Lightnings and storms are always a powerful subject. The power of nature calls everyone's attention, but lighnings in particular have been until now a trial and error matter.


Magic Lantern ( is a firmware add-on. It is not a hack, or a modified firmware, but it runs alongside Canon's own firmware, booting from the SD card every time you turn the camera on. The only modification to the original firmware is the ability to boot software from the card, which is turned off by default on Canon's firmware. That is the extension of the tampering on the original firmware the Magic Lantern guys have done.

Basic Technique

Set the camera on a tripod with LiveView turned on.  Next, select Motion Detect on ML's menu, and just let it sit there for the whole duration of the storm or as long as you like. Using LiveView consumes a good deal your battery, so you’ll want to plan for that. Also, obviously, there’s a good chance of getting your camera wet with rain. Lastly, sensor temperature may be a concern, so be sure to monitor that, as you don't want it to get too high.  I've spent a couple of hours testing it out and found no issue with it.  Naturally, your results might vary.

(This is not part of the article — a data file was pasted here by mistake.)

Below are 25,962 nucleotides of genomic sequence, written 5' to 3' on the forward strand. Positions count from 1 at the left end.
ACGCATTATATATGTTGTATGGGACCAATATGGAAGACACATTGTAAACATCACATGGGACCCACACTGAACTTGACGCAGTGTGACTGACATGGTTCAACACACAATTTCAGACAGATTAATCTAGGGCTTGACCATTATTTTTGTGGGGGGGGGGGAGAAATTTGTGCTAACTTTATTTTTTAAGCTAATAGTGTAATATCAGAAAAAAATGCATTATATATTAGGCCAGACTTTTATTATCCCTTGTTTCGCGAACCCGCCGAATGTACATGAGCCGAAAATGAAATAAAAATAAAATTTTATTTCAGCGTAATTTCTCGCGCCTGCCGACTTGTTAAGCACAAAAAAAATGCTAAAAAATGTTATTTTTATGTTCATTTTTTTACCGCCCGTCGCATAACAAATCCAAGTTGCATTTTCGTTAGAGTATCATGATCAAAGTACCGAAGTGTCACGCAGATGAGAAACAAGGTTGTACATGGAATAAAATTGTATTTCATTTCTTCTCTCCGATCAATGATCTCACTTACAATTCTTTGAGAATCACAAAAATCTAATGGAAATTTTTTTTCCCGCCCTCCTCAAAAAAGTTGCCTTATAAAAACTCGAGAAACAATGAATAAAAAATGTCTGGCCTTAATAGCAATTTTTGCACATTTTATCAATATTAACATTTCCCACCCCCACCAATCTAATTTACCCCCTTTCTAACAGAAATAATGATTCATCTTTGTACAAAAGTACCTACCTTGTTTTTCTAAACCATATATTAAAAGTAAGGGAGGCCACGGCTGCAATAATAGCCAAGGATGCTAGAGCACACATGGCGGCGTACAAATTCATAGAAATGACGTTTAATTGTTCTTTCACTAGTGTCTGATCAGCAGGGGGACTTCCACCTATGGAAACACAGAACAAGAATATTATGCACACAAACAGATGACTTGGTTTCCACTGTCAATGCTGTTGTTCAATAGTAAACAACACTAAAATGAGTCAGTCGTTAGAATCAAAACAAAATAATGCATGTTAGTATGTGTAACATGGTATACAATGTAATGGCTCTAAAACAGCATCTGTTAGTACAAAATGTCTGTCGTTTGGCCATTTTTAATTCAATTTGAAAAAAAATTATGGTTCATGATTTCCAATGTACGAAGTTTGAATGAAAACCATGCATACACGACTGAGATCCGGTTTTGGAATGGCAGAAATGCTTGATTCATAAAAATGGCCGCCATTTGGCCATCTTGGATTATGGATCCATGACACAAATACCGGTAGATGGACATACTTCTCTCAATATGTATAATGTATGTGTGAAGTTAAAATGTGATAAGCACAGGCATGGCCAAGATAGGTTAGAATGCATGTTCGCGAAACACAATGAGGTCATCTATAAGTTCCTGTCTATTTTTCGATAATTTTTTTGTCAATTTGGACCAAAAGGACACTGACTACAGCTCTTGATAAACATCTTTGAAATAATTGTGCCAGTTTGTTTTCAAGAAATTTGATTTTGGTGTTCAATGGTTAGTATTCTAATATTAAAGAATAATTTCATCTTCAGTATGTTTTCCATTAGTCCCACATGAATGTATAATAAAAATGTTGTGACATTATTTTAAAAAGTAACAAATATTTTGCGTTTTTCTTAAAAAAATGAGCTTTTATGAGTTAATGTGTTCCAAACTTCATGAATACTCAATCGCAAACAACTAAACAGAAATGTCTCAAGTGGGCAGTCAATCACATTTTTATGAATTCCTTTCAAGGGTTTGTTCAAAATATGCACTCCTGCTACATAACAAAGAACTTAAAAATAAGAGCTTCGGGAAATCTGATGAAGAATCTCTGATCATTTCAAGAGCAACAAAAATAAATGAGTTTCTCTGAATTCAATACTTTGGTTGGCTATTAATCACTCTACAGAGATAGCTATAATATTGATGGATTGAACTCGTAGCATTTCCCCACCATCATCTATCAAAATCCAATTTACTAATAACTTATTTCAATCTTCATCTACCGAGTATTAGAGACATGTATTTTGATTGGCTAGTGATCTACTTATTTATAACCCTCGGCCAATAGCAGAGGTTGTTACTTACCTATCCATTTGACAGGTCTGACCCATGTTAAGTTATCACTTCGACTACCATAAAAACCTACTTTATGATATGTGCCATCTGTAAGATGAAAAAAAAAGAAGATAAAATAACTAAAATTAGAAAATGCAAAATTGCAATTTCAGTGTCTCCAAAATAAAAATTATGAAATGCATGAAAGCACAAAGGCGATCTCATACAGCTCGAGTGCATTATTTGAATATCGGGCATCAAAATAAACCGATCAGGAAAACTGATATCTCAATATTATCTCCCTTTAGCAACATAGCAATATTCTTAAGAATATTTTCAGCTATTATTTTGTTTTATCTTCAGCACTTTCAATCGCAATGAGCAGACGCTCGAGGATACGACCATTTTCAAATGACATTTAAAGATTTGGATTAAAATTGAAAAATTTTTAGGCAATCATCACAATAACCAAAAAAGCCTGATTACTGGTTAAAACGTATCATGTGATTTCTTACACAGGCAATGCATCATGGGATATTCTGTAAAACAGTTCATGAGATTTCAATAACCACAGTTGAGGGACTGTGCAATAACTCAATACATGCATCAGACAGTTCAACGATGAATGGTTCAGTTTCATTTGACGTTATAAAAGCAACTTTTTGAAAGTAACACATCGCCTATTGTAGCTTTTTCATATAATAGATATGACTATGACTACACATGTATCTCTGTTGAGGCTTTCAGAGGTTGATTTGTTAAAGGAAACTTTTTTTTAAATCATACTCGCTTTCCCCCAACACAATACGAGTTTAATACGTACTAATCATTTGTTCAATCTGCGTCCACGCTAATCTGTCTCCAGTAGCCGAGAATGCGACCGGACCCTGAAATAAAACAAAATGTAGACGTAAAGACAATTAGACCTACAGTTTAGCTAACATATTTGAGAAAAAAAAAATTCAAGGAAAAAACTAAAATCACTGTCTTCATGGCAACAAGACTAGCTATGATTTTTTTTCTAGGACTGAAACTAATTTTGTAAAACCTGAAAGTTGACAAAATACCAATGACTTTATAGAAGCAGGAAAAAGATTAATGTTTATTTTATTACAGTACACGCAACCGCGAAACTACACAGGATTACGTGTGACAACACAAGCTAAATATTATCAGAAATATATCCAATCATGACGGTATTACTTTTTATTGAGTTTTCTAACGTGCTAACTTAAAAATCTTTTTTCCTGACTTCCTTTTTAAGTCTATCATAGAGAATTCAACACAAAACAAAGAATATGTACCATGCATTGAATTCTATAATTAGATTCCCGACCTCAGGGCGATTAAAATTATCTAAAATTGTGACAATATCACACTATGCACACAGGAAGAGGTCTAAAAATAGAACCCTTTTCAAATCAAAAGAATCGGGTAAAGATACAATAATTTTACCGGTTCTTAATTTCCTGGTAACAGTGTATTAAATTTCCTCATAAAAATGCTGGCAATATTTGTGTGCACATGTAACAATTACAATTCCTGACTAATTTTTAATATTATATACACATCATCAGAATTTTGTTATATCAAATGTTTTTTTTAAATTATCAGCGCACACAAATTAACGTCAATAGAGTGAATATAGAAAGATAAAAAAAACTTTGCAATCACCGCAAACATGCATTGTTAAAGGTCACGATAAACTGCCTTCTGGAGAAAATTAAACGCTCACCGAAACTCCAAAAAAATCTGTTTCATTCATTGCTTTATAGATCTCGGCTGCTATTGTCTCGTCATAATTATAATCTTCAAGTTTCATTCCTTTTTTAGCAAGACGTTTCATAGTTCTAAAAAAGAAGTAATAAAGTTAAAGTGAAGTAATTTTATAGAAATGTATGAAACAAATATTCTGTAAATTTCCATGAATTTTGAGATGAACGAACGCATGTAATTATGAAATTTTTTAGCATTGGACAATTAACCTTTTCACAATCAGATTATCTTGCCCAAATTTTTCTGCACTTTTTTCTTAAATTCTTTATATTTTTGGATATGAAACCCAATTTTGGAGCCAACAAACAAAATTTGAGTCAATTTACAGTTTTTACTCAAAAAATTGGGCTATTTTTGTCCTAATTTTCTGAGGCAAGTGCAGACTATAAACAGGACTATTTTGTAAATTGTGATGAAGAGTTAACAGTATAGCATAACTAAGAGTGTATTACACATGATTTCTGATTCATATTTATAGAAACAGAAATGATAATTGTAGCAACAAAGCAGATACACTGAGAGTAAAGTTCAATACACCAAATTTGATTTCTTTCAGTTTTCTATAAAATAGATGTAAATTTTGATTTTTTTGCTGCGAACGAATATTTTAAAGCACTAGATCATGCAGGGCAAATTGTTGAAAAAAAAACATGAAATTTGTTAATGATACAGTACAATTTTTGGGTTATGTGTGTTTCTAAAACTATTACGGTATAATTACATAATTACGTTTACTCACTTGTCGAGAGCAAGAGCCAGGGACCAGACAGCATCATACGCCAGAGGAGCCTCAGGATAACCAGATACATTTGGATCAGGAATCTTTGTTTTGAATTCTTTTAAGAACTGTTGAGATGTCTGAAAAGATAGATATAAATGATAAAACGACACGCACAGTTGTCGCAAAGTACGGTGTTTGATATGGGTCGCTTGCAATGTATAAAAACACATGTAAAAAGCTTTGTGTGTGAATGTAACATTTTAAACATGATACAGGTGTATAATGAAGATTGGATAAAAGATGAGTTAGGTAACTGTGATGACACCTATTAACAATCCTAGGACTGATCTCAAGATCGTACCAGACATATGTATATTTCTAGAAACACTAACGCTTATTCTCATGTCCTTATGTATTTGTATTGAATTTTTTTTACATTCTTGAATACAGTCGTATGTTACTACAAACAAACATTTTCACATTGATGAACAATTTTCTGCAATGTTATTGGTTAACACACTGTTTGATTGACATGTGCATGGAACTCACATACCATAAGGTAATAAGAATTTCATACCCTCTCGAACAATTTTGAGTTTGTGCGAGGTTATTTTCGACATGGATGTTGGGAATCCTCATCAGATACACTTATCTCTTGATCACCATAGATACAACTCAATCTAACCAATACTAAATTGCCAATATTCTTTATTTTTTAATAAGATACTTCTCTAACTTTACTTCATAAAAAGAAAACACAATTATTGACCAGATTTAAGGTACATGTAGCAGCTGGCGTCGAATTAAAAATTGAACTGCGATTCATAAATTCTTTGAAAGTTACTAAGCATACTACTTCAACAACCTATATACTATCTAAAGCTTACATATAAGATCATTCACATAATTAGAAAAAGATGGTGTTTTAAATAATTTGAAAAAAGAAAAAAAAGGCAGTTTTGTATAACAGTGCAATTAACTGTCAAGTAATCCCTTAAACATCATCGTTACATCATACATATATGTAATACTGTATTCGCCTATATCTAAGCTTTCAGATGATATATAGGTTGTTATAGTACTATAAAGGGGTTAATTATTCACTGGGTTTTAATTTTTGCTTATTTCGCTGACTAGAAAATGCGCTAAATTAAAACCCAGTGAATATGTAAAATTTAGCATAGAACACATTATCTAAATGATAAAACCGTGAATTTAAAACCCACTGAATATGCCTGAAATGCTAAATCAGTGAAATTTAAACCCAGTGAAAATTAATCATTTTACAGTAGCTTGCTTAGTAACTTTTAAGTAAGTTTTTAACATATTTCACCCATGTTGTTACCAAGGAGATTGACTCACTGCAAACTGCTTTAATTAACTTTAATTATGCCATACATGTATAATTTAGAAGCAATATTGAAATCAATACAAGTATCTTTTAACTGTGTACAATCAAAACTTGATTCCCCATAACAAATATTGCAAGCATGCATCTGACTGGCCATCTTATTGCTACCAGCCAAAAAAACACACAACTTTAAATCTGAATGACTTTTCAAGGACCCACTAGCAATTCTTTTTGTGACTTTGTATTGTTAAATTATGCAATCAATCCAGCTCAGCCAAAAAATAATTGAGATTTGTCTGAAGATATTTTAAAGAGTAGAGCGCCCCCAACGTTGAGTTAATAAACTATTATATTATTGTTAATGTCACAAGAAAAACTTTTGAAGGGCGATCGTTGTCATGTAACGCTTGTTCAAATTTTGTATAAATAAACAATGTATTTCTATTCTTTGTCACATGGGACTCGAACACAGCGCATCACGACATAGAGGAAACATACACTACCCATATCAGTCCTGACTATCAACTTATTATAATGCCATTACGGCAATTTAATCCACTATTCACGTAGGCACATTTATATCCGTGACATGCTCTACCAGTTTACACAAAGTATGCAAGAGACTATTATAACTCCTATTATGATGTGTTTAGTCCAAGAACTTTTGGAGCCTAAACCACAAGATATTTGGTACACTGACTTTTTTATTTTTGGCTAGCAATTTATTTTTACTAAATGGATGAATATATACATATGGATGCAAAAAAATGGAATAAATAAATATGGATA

As a general rule I use:

  • Av mode with f:8 or f:11, depending on the depth of field I need. I'm more concerned about long exposure rather than DOF, though.
  • Low ISO (100 or 200) ensure a long exposure: that will help in capturing several impressions of the lightning strike
  • Exposure compensation -2 EV: this will avoid the image to be rendered too bright, risking hiding the lightning off a blown out background.
  • Set 20 or 30 seconds delay for LCD timeout and Global Draw on ML's power menu. You don't have to worry if the LCD turns off. The SD LED lamp will flash every few seconds to let you know that is still alive.

Now you just can sit and relax while the camera does all the work.

NOTE: For a list of supported cameras:

Text revision: Dk Baker

 Sometimes you can even catch more than one lighning.
Selecting Motion Detect Exposure "EXP" mode sets the LiveView system to continuously monitor the brightness level of each frame, somewhat around 30fps, and when it detects a difference that you set as parameter (Here level 15 is shown) it triggers the sutter. I've worked with values around 8 and 20, depending in the amount of ambient light and moving subjects that might lighten or darken the overall image.

This was one of my first shots, you can see is a long exposure, enough to give the moving truck a "trail" effect, just like a second curtain flash effect. Sometimes the lightning is so fast that you will only capture the remaining luminosity, but for the majority of cases I've been able to capture the lightning. The key is where you point your camera to, and since not every lightning fall on the same place twice is kind of tricky.